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Trial by Fire - Did Texas execute an innocent man?

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The fire moved quickly through the house, a one-story wood-frame structure in a working-class neighborhood of Corsicana, in northeast Texas. Flames spread along the walls, bursting through doorways, blistering paint and tiles and furniture. Smoke pressed against the ceiling, then banked downward, seeping into each room and through crevices in the windows, staining the morning sky.
Buffie Barbee, who was eleven years old and lived two houses down, was playing in her back yard when she smelled the smoke. She ran inside and told her mother, Diane, and they hurried up the street; that’s when they saw the smoldering house and Cameron Todd Willingham standing on the front porch, wearing only a pair of jeans, his chest blackened with soot, his hair and eyelids singed. He was screaming, “My babies are burning up!” His children—Karmon and Kameron, who were one-year-old twin girls, and two-year-old Amber—were trapped inside.
Willingham told the Barbees to call the Fire Department, and while Dia…

Singapore: Heroin trafficker escapes the gallows

Singapore's Changi Prison
Singapore's Changi Prison
He gets life term after arguing drug addiction, mental illness impaired 'mental responsibility'

A 30-year-old heroin trafficker, who failed to escape the death sentence in three previous attempts, yesterday succeeded in getting the High Court to sentence him to life imprisonment instead.

Justice Choo Han Teck accepted the defence's argument that Jeffery Phua Han Chuan's ketamine addiction, coupled with a persistent depressive disorder, impaired his mental responsibility when he smuggled more than 100g of heroin into Singapore at Woodlands Checkpoint.

Phua was convicted in September 2011 by the same judge and given the death penalty, which was then mandatory for those convicted of importing more than 15g of heroin. His appeal against the conviction was dismissed in July 2012.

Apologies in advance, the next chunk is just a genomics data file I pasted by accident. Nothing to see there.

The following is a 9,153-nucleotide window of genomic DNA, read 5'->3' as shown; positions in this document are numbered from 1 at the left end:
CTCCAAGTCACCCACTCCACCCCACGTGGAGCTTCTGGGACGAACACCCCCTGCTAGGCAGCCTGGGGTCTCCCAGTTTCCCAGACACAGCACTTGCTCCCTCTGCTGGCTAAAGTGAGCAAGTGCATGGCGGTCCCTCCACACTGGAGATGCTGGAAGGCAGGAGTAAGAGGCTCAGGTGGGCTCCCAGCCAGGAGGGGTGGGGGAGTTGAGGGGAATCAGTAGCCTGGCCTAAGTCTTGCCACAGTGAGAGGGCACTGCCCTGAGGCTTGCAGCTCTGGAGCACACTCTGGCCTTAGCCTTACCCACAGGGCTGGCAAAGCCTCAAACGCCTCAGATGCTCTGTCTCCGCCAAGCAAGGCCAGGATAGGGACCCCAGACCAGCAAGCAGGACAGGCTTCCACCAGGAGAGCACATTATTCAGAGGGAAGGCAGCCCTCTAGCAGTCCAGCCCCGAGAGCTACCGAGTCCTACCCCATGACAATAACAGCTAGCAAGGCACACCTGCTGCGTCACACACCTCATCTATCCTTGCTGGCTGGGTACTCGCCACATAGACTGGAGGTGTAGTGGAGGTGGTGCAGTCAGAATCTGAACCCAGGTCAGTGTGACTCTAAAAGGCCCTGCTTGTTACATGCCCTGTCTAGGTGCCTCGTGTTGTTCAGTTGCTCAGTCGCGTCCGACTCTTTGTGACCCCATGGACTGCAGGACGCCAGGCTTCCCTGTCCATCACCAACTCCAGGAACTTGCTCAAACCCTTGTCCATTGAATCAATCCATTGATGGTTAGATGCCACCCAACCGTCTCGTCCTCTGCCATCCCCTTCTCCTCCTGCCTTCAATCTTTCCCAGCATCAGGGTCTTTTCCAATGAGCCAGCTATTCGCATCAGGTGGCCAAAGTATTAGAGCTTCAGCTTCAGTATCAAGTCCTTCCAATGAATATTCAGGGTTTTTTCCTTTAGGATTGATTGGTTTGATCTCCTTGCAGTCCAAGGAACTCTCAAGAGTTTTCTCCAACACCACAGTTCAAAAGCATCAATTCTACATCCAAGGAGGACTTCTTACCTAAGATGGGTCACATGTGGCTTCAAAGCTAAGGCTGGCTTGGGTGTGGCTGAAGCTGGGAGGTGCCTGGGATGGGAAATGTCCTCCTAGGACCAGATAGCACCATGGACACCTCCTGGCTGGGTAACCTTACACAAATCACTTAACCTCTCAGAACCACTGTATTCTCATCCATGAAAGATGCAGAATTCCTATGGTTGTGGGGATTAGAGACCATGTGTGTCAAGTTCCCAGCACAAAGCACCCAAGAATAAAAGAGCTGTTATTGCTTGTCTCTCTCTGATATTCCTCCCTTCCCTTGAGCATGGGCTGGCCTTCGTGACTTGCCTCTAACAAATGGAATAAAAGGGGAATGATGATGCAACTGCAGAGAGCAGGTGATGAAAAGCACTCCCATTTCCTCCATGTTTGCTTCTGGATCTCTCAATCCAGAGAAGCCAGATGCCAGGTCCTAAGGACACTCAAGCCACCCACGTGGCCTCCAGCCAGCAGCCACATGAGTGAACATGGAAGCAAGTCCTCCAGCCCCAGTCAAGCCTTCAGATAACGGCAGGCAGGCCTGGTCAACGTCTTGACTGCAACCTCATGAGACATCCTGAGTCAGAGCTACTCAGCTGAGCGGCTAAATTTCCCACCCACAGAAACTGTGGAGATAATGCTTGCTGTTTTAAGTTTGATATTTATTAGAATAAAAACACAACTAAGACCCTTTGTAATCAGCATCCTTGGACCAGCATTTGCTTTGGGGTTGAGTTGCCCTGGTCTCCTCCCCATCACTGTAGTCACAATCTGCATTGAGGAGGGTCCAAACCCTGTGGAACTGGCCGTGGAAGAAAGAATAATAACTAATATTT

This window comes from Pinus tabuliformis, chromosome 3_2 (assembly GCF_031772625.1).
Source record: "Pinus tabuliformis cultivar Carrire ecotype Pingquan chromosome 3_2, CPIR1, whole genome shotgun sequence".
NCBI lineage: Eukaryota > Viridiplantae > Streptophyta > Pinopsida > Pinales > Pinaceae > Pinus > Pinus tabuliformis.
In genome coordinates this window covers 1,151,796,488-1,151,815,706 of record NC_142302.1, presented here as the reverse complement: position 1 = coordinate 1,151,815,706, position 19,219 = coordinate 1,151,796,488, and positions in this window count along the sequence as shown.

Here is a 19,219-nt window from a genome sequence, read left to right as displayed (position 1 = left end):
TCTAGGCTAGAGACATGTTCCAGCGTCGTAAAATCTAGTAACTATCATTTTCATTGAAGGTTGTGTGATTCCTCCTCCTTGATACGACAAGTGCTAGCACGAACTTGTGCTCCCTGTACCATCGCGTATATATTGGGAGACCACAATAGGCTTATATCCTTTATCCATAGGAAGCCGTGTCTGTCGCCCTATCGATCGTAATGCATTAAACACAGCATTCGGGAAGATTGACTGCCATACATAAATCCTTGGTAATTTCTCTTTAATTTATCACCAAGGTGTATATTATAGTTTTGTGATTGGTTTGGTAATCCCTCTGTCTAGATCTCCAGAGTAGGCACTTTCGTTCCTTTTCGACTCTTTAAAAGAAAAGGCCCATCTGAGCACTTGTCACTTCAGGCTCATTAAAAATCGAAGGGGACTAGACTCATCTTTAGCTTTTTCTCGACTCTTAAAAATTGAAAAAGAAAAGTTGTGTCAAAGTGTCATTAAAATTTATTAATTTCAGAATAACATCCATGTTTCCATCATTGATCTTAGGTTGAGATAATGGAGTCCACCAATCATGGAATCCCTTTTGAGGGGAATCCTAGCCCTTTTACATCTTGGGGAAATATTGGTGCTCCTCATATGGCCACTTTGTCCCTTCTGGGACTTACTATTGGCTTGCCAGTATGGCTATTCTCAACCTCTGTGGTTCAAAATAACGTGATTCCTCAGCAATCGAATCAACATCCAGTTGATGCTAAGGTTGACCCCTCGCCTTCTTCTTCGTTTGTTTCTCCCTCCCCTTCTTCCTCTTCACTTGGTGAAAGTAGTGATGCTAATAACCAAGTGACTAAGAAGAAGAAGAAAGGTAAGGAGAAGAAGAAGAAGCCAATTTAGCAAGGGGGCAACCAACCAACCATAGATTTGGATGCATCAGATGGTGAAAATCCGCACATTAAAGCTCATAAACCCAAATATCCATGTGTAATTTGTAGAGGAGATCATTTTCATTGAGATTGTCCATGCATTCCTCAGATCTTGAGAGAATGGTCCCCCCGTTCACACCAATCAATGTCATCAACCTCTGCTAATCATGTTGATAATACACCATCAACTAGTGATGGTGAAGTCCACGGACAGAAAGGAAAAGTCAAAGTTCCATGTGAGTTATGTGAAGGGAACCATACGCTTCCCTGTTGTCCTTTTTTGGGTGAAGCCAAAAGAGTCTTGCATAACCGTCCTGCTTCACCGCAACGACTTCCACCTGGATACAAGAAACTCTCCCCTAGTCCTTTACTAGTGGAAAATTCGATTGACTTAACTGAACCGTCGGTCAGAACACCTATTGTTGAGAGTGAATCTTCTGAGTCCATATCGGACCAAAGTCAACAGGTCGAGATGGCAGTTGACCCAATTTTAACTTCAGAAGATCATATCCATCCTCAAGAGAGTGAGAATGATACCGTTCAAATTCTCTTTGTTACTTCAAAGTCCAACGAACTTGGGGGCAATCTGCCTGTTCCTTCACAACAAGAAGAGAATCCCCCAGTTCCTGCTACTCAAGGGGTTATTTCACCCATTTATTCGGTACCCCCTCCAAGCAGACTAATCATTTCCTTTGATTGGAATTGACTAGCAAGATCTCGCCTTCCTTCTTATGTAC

After exhausting the avenues of appeal, Phua filed two criminal motions in a bid to get his convictions overturned. His applications were dismissed in March 2014 and September last year.

In 2013, law amendments kicked in, giving judges the discretion to sentence drug couriers to life imprisonment instead of death, if certain conditions are met.

This gave death row inmates like Phua a chance to be re-sentenced.

Phua, represented by Mr Michael Chia, applied to be re-sentenced on the basis that he suffered an abnormality of mind that impaired his mental responsibility for his acts.

The prosecution accepted that Phua was a courier but disagreed that he had diminished responsibility. A hearing was held to hear psychiatric opinions from both sides.

Dr Munidasa Winslow, for the defence, and Dr Kenneth Koh, for the prosecution, both agreed that Phua had a persistent depressive disorder and ketamine addiction.

Dr Winslow said this "substantially impaired his judgment, impulse control and decision-making in agreeing to be a courier, without seriously thinking through the possible consequences of his actions".

Dr Koh disagreed. He said Phua was able to plan and perform complex, organised actions in committing the offence. Phua also agreed to import the drugs 2 weeks before the actual offence, so his decision to go ahead cannot be said to have been made on impulse, he added.

But Justice Choo said, given that Phua was a chronic ketamine abuser, his decision-making ability and impulse control would be impaired during the 2-week period. He concluded that Phua's mental illness and ketamine addiction did impair his mental responsibility for the act.

He said: "I am satisfied, from the facts and medical evidence... that the applicant was probably incapable of resisting any internal rationality that might have dissuaded him from committing the offence."

Source: straitstimes.com, April 22, 2016

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